I was surprised and disappointed to read Roger Salquist’s Sept. 26 letter to The Enterprise. Since reading it, I have emailed Roger and reminded him of some of my many contributions toward implementing Calgene’s pre-market regulatory strategy for the Flavr Savr tomato.
While I won’t go into the details here (although I plan to post some of those on my blog), Roger himself recognized those contributions. Indeed, he wrote in a note that accompanied a bonus I received for one of those contributions (December 1990) the following: “(this was) truly a landmark event for Calgene and for our industry in general. Your selfless, creative and dedicated participation on the Calgene team responsible for preparing this document is most appreciated by the company and its stockholders … this is something to be truly proud of.”
I am proud of my work at Calgene. I am also proud of the fact that some of the analyses Rick Sanders and I carried out on those tomatoes for the FDA (Plant Cell 1994 6:1032, e.g.) are still, I believe, being used by other ag biotech companies today. I also give Roger the credit he deserves for a commercialization strategy that was very transparent to the public, including labeling the GE tomatoes when they were first introduced in grocery stores. In my opinion, he set the ag biotech industry off on the right foot in this regard.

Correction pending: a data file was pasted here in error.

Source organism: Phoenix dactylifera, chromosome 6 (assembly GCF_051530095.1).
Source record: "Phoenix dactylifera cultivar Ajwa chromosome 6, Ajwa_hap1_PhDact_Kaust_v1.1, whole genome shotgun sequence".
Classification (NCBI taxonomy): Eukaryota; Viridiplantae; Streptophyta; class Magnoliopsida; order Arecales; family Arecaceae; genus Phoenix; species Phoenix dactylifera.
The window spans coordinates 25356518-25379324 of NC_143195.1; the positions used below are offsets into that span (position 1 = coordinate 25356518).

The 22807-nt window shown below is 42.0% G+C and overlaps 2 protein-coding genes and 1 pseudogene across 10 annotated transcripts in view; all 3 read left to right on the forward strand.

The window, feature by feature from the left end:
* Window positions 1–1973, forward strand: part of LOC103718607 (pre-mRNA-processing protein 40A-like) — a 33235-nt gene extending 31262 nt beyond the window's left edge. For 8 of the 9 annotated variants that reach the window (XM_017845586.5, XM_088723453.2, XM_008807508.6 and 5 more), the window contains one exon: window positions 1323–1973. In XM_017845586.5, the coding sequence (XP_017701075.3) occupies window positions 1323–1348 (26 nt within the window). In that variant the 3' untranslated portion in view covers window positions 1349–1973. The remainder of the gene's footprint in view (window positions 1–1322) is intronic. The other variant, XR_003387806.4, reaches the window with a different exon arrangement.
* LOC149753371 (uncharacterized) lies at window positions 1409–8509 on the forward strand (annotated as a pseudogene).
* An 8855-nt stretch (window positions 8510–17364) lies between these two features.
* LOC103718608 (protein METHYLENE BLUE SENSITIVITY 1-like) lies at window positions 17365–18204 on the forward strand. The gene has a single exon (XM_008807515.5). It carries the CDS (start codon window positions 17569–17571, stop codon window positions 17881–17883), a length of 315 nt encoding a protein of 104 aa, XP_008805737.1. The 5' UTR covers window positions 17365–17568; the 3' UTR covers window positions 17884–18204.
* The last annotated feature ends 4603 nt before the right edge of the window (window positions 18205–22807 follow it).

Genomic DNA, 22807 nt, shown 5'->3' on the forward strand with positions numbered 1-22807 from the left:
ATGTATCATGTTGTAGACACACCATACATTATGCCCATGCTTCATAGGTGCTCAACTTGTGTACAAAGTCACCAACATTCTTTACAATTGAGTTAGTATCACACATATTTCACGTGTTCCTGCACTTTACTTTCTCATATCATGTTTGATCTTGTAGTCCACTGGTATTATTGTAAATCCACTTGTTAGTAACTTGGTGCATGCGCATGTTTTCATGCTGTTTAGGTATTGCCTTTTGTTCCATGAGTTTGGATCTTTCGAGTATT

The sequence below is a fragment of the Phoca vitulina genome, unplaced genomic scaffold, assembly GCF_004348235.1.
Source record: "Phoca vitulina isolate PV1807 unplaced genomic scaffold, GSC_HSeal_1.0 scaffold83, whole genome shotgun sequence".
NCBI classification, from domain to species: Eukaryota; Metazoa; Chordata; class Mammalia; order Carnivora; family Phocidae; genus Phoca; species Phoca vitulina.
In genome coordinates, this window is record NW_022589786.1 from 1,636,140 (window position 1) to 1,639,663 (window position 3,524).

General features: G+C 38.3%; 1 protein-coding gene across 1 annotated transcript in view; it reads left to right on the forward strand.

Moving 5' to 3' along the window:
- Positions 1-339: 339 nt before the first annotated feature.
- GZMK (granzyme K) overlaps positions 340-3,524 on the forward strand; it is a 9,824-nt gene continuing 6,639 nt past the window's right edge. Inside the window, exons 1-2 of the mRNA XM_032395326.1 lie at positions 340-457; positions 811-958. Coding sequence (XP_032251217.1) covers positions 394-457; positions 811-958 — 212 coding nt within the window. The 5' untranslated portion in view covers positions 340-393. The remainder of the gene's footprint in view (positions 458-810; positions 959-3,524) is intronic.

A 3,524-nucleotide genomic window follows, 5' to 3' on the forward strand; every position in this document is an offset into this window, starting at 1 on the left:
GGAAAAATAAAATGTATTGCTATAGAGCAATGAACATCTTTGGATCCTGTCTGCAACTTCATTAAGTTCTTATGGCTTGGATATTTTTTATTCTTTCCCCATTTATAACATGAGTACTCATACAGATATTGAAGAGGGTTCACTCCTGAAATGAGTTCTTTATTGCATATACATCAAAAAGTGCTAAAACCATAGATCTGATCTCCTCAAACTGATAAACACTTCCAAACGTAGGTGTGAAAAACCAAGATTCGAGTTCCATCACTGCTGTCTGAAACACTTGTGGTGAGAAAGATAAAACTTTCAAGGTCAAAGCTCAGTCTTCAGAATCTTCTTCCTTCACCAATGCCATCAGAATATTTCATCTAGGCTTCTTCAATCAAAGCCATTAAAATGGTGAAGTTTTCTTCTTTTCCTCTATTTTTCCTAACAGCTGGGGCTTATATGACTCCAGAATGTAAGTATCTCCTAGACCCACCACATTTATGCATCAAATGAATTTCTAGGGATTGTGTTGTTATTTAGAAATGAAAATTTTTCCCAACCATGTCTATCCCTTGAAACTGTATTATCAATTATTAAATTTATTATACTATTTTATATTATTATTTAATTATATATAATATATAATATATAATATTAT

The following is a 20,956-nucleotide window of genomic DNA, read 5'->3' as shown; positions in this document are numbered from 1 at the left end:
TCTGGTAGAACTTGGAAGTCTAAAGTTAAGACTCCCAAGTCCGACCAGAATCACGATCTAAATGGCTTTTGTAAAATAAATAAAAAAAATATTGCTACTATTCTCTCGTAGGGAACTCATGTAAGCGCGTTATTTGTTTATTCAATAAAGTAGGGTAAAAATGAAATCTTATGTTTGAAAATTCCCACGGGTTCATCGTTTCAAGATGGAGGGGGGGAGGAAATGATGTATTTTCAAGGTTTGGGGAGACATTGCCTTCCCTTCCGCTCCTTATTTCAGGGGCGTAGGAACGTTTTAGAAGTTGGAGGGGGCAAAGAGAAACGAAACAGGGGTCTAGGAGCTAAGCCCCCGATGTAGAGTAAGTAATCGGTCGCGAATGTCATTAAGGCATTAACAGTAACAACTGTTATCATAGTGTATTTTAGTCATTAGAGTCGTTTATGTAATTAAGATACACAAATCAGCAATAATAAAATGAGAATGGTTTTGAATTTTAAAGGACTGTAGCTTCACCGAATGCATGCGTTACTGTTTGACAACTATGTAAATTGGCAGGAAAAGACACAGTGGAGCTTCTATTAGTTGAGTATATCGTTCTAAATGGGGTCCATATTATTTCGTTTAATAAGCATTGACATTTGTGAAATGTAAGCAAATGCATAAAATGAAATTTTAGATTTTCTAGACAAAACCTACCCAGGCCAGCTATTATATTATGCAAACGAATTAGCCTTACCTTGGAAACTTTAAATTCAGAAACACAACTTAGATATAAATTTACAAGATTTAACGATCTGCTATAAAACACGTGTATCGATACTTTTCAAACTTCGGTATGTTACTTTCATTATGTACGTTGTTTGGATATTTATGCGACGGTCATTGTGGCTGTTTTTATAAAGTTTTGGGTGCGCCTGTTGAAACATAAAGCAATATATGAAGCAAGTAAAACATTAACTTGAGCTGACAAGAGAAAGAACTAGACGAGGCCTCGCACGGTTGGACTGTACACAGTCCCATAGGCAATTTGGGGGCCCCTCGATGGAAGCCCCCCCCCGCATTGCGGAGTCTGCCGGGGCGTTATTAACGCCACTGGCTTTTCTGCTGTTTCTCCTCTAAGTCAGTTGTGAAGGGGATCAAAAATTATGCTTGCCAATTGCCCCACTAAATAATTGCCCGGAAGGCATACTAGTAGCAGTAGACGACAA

But there is another record I’d like to set straight. I am not opposed to genetic engineering for research, nor am I opposed to GE foods in general. This is a powerful technology that is helping scientists reveal how genes and genomes function and could be used to solve important global agricultural problems.
I am, however, very much in favor of mandatory pre-market regulation of each product of this technology and labeling of GE foods in supermarkets. The possible unintended effects of genetic engineering might not interfere with data analysis for a research paper. But when the product of the technology is not a publication but food on someone’s plate, FDA review of that product should be required. Currently it is not.
I would be happy to discuss whatever statements of mine that may have upset Roger or others. Unfortunately, Roger gave no examples of those in his letter.